Data were analyzed using the Axon Clampfit 9.0 software. To measure the rate of channel desensitization, the decay phase of current was fitted to a single exponential equation: I = k0 + k1·e−t/τd and the tau of inactivation (τinact.) was calculated. The pH0.5 was calculated by fitting the data from individual oocytes using the equation: I / I pH max = 1 / {1 + (EC50 / [H+])n } = 1 / {1 + 10 n (pHpH0.5) }, where n is the Hill coefficient, and EC50 and pH0.5 are the proton concentration and pH yielding half of the saturating peak current amplitude (I pHmax). The pHmax was determined by application of pH 5.0 following pH 7.4 (pH concentration-response of activation) or conditioning pH 7.9 (steady-state desensitization). The EC50 for each peptide was calculated by fitting the data from individual oocytes using the equation: I / I max = 1 / {1 + (EC50 / [peptide])n }, where n is the Hill coefficient, EC50 is the peptide concentration inducing half of the saturating peptide effect (I max). Comparisons between groups were made with either a two-tailed Student’s t test with paired or unpaired data (a “p” value less than 0.05 was considered significant), or ANOVA analysis (one way or two way, as indicated) with Bonferroni’s multiple comparison test (F values and degrees of freedom (between experimental groups and within data sets) are indicated in figure legends).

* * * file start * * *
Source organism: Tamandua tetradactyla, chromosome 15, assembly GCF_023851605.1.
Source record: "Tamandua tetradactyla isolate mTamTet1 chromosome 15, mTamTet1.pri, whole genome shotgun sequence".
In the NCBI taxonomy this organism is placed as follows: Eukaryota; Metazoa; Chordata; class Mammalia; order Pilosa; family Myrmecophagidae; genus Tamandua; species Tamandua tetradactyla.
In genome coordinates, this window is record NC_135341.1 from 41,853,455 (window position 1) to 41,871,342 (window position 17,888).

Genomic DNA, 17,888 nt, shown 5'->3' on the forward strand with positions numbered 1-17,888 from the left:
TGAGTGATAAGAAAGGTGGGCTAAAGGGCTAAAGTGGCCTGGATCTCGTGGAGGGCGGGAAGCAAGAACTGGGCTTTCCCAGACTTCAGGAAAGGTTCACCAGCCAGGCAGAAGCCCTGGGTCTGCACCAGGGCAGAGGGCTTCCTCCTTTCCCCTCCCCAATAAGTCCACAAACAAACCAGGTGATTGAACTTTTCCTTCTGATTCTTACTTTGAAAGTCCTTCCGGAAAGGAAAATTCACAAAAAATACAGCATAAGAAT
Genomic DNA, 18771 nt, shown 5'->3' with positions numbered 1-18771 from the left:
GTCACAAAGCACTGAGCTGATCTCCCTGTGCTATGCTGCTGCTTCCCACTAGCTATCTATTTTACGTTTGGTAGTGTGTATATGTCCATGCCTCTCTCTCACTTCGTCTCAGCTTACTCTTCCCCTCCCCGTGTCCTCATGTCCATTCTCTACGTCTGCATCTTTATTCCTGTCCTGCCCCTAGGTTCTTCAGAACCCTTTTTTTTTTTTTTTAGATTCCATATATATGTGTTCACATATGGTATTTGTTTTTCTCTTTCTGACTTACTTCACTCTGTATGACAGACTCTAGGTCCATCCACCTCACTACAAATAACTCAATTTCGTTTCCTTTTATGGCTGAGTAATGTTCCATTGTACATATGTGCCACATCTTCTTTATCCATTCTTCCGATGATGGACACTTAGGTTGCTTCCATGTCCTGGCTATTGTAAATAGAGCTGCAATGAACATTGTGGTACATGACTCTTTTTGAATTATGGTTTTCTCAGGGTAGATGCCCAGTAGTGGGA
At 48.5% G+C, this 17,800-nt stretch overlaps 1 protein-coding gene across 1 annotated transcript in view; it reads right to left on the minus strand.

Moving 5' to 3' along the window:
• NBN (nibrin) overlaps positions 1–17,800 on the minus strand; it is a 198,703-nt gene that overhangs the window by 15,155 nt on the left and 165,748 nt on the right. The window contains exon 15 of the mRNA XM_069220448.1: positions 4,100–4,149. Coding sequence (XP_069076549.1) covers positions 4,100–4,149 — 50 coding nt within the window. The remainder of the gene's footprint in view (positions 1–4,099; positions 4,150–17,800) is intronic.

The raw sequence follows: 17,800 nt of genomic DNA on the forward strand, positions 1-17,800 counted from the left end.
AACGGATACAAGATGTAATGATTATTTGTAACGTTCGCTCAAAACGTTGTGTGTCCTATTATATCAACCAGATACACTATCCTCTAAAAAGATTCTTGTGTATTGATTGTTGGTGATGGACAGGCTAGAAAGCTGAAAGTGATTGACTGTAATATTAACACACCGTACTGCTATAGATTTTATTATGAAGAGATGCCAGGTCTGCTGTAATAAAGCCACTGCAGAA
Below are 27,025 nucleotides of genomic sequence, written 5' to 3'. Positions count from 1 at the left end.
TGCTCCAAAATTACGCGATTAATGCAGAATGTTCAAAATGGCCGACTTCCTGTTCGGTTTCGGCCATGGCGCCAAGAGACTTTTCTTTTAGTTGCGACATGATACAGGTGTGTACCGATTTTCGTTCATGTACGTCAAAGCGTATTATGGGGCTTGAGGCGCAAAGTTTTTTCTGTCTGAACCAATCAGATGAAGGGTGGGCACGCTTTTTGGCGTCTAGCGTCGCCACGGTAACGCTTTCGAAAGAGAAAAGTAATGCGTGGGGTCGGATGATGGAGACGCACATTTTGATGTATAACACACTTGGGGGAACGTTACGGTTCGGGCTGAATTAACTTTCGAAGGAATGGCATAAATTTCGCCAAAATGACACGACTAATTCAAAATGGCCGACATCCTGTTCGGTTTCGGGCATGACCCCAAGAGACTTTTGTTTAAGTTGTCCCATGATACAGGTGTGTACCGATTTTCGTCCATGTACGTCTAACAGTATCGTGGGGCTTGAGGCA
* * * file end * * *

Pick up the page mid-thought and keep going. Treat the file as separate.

Mass culture of cortical and hippocampal neurons

Primary cortical and hippocampal neuron cultures were prepared using previously published methods (Askwith et al., 2004). Briefly, cerebral cortex and hippocampi were dissected from postnatal day (P) 0–P1 pups, freed from extraneous tissue, and cut into pieces. Dissected tissue was transferred into Leibovitz's L-15 medium containing 0.25 mg/ml bovine serum albumin and 0.38 mg/ml papain, and incubated for 15 min at 37°C with 95% O2-5% CO2 gently blown over the surface of the medium. After incubation, the dissected tissue was washed three times with mouse M5-5 medium (Earle's minimal essential medium with 5% fetal bovine serum, 5% horse serum, 0.4 mM L-glutamine, 16.7 mM glucose, 5,000 U/l penicillin, 50 mg/l streptomycin, 2.5 mg/l insulin, 16 nM selenite, and 1.4 mg/l transferrin) and triturated. Dissociated cells were then centrifuged for 4.5 minutes at 730 RPM and M5-5 media was aspirated. Cells were resuspended in supplemented Neurobasal-A media (1% B27 supplement containing anti-oxidants, 1% B27supplement minus anti-oxidants, 0.5 mM L-glutamine, 0.5 mg/ml gentomycin, and 2.5 mg/l insulin, 16 nM selenite, and 1.4 mg/l transferrin). Cells were plated in 24-well plates containing 10-mm poly-D lysine coated glass coverslips at a density of 5 ×10 4 cells per well. After 48–72 hours, 10 µM cytosine β-D-arabinofuranoside was added to inhibit glial proliferation. Neurons were maintained at 37 ° C with 5% CO2 for 14–21 days before experiments were performed.

Whole-cell patch clamp on primary neurons